COVID has also influenced how recruiters are hired. Many are independent contractors, says Sara Luther, general manager, HR practice, at Lucas Group, a national recruitment firm.

“[Companies] are still hesitant to make permanent decisions [about retaining in-house recruiters],” she says, explaining that they want the ability to flex up or down according to market demands. “So, we often suggest hiring contract recruiters who can be easily pulled off assignments if things slow down and brought back on [as needed].”

Luther explains that the more creative organizations are with the recruitment process, the more progressive they will appear to job candidates.

Many HR professionals now conduct live tours of their office or facility via FaceTime to give job candidates a taste of their physical environment and company’s culture, she adds. Others produce interactive podcasts, similar to live radio shows, for employee training or onboarding. That same level of creativity can extend to areas like benefits that can be touted during the recruitment process. For instance, some employers are loaning company laptops to employees’ children to help them complete their schoolwork, or allowing them to use the organization’s helpdesk for free.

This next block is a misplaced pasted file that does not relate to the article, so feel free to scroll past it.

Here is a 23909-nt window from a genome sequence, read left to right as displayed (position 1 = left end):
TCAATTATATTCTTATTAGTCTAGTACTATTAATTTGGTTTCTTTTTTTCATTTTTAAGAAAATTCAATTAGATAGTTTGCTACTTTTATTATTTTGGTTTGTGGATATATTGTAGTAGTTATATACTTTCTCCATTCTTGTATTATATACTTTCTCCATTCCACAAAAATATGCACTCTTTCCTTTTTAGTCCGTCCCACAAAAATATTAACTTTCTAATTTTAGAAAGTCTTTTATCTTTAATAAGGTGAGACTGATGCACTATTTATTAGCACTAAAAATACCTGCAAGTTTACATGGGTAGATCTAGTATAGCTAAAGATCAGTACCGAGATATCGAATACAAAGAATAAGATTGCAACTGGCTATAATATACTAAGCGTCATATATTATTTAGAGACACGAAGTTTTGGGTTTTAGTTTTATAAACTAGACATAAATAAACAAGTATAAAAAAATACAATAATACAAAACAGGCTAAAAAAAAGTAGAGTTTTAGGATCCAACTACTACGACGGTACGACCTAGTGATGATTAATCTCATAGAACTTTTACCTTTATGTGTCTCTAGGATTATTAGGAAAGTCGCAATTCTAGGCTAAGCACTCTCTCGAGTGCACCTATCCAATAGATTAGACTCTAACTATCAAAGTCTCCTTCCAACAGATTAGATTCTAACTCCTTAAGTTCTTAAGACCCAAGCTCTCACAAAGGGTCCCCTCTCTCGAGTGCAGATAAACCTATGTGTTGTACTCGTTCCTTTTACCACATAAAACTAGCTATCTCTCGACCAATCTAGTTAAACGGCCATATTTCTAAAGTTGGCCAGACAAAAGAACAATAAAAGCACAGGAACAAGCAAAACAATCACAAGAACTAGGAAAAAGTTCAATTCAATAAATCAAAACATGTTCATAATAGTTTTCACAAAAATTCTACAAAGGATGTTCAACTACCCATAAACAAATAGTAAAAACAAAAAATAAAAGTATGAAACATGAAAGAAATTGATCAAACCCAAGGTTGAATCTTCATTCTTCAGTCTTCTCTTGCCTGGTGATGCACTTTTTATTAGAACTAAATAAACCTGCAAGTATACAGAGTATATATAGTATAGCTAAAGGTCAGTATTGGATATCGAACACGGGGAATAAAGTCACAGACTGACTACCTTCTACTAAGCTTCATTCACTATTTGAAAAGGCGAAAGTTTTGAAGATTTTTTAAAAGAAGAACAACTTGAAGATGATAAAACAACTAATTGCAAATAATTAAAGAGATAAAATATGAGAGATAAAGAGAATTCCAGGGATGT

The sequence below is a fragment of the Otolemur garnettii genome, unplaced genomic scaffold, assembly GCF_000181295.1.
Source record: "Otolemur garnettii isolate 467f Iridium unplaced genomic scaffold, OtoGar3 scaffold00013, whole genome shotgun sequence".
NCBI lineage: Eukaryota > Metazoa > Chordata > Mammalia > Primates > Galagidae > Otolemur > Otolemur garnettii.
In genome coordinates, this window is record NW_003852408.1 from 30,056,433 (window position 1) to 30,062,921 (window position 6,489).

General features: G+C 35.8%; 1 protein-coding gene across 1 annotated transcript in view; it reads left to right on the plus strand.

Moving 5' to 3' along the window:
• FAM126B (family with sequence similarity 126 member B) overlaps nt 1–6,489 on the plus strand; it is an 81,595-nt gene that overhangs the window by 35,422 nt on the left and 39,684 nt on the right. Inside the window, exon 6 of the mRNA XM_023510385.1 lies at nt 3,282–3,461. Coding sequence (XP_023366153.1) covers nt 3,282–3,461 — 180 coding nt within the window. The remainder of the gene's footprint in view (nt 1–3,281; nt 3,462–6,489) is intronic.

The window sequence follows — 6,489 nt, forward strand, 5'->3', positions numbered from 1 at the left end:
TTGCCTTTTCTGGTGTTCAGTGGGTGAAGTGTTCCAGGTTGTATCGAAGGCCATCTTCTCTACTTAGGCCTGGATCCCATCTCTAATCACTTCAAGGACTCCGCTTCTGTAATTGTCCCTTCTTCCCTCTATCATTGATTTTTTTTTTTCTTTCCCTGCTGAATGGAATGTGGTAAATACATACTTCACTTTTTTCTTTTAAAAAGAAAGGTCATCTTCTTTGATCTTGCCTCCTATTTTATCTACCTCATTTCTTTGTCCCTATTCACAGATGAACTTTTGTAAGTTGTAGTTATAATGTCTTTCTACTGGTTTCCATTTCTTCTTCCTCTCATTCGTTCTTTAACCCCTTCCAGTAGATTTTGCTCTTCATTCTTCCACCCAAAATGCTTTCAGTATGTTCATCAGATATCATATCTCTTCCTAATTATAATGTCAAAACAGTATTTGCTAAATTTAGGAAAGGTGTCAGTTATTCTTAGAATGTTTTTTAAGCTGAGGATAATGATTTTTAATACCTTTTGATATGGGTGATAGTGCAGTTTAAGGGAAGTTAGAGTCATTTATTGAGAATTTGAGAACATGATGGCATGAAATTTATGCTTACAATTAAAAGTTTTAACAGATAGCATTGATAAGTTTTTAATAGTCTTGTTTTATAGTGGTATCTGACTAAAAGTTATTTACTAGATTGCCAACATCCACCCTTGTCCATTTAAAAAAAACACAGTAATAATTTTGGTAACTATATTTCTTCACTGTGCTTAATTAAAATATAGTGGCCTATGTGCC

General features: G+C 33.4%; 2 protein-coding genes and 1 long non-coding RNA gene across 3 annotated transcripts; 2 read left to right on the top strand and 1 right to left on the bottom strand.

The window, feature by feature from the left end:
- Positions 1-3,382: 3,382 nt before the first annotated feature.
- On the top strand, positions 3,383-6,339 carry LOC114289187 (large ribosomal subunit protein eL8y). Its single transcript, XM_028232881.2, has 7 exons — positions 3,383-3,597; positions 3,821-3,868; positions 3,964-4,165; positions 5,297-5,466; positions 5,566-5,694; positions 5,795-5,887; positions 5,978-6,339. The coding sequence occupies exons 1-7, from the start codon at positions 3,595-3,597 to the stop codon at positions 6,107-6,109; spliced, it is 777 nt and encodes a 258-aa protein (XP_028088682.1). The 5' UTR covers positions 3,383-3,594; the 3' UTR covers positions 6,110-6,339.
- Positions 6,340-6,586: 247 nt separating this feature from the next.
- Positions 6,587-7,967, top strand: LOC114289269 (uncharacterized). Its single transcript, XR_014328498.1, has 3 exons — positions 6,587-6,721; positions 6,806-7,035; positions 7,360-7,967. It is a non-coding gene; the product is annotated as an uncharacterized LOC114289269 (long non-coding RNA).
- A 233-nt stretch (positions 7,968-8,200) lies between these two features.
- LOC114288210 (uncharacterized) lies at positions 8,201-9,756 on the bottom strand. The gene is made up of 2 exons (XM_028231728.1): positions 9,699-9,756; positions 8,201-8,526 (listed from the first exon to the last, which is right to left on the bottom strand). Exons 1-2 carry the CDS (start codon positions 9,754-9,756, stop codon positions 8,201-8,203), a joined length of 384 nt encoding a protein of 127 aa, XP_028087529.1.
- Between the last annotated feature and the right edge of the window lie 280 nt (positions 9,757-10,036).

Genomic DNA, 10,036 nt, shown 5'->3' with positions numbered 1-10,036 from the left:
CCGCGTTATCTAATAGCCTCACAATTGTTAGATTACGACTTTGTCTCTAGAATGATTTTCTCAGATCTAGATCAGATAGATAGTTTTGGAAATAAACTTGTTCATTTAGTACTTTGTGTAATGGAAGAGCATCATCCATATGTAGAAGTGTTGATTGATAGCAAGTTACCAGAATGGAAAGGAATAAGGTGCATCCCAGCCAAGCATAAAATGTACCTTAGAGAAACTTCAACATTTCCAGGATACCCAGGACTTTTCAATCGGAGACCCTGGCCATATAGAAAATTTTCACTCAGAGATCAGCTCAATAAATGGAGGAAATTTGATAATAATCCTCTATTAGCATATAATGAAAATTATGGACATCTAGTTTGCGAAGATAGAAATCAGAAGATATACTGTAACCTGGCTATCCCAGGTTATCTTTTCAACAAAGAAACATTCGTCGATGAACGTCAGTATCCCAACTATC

Related: How employers are recruiting in the age of the CARES Act

For many years, Luther says, her company has hosted an annual, four-day, on-site employee conference where workers brainstormed ideas, re-energized and addressed important business issues or challenges. Last year, instead of canceling the meeting, Lucas Group hired consulting firms to develop an online platform that converted the meeting into an engaging, two-day, virtual conference. The company even hired a professional trivia host.

She says COVID has demanded a new way of thinking, and HR leaders need to demonstrate to job candidates the lengths they’ve gone to pivot for their employees.

“These are all things that attract talent during the interview process,” says Luther, explaining that job seekers prefer employers that are flexible and creative. “That’s the sizzle.”

She says one common question candidates are asking is, “What has changed at your organization during COVID?”

“You have to be able to sell that now,” Luther says. “That’s critical. The best way to sell it is to speak to what you’ve done. Otherwise, it’s all theory.”

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Carol Patton
Carol Patton is a contributing editor for HRE who also writes HR articles and columns for business and education magazines. She can be reached at [email protected].